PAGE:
ramblingon

ramblingon

rambling on

is all about excursions in the countryside including caving and digging trips, walks and thoughts.

Simmonds, V. 2014. An overview of the archaeology of Mendip caves and karst. Mendip Cave Register & Archive (MCRA). (currently being revised, 2016)

I've compiled 'An overview of the archaeology of Mendip caves and karst' that is freely available online at www.mendipgeoarch.net and in the archaeology section of the Mendip Cave Register & Archive at www.mcra.org.uk

Wookey Hole, Mendip

field notes 2018Posted by Vince Simmonds Fri, October 26, 2018 07:40:14

25th October 2018

With Alex, Nick, Jonathon, Mike, Duncan and David Walker (curator at the Wells & Mendip Museum and MCRA)

At the sand dig we were relieved to see it had dried-up and quite quickly after the fill event by the look of it. I started to dig in the [dry] alcove, because I got there first, Alex reduced a limestone boulder in size and removed the slop from the lowest point of the dig. The spoil management team were not impressed with the slop and were experiencing some difficulty in extricating it from the bucket. The solution, they decided, was to put a couple of handfuls of drier sediment into the bucket first, the diggers, of course, complied with this instruction.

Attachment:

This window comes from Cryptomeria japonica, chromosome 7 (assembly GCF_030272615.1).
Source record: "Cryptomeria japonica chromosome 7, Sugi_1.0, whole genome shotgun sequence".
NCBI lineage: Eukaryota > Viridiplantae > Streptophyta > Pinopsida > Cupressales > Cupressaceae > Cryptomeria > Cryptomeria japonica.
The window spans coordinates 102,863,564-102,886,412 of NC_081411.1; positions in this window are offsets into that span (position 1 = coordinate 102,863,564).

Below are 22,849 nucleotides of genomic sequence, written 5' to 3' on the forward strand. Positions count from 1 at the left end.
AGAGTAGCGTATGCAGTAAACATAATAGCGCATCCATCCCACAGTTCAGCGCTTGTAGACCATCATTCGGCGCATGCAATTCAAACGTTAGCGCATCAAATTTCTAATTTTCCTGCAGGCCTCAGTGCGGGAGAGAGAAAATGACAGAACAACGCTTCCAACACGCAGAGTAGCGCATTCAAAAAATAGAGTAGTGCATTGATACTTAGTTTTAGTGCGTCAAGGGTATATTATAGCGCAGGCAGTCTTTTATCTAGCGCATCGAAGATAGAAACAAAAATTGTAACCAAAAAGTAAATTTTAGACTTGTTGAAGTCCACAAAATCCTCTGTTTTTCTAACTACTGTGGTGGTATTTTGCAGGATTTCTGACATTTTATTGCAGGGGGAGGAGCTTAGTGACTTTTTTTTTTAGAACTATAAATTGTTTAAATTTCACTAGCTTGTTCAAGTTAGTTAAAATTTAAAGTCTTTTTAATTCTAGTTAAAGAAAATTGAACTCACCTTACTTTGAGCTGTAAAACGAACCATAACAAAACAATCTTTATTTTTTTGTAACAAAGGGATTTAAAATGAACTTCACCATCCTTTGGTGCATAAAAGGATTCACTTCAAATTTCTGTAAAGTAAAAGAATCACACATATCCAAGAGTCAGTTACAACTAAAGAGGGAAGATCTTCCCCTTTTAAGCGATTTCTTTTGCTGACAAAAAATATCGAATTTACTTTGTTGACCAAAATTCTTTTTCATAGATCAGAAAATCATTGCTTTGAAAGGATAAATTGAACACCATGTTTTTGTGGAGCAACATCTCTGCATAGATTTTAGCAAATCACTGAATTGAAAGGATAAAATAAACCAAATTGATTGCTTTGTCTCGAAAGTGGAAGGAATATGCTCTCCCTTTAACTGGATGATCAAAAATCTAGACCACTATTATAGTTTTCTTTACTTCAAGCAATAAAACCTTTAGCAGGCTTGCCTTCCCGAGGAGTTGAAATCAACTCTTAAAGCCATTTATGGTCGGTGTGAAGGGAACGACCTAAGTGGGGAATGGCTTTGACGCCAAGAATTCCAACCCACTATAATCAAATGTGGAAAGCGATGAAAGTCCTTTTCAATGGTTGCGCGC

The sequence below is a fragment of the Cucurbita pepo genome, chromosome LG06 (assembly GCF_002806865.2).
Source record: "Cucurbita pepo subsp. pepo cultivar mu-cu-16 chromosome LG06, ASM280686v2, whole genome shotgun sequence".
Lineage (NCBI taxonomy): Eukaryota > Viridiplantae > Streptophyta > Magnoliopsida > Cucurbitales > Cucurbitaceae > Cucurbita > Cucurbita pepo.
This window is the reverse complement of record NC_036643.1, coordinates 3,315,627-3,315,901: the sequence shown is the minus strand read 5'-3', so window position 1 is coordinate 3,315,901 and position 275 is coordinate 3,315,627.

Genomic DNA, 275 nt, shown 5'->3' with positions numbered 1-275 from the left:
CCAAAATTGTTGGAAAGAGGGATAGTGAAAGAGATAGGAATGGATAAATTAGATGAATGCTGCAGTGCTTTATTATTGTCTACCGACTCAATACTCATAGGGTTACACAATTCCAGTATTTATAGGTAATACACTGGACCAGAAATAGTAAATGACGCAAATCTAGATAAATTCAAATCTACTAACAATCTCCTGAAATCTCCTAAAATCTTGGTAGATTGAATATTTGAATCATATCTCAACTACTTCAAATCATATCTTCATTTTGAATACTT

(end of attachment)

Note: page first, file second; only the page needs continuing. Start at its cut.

Nick was on the steps passing the filled buckets to David, loading the skip to the spoil management team comprising Jon, Mike and Duncan.

When Alex had removed the slop, he turned his attention to clearing the loose sediment that I was creating in the alcove. The buckets started to move freely at a good constant rate. There are some very interesting layers of deposition to look at in the sediment bank, these can become, somewhat, of a distraction. Flood events and subsequent drying periods can be clearly distinguished.

All too soon it was time to stop digging, clear the loose, stash the tools at a safe height and make our way out of the cave. Changed in the car park and up to the Hunter’s for well-earned refreshments.





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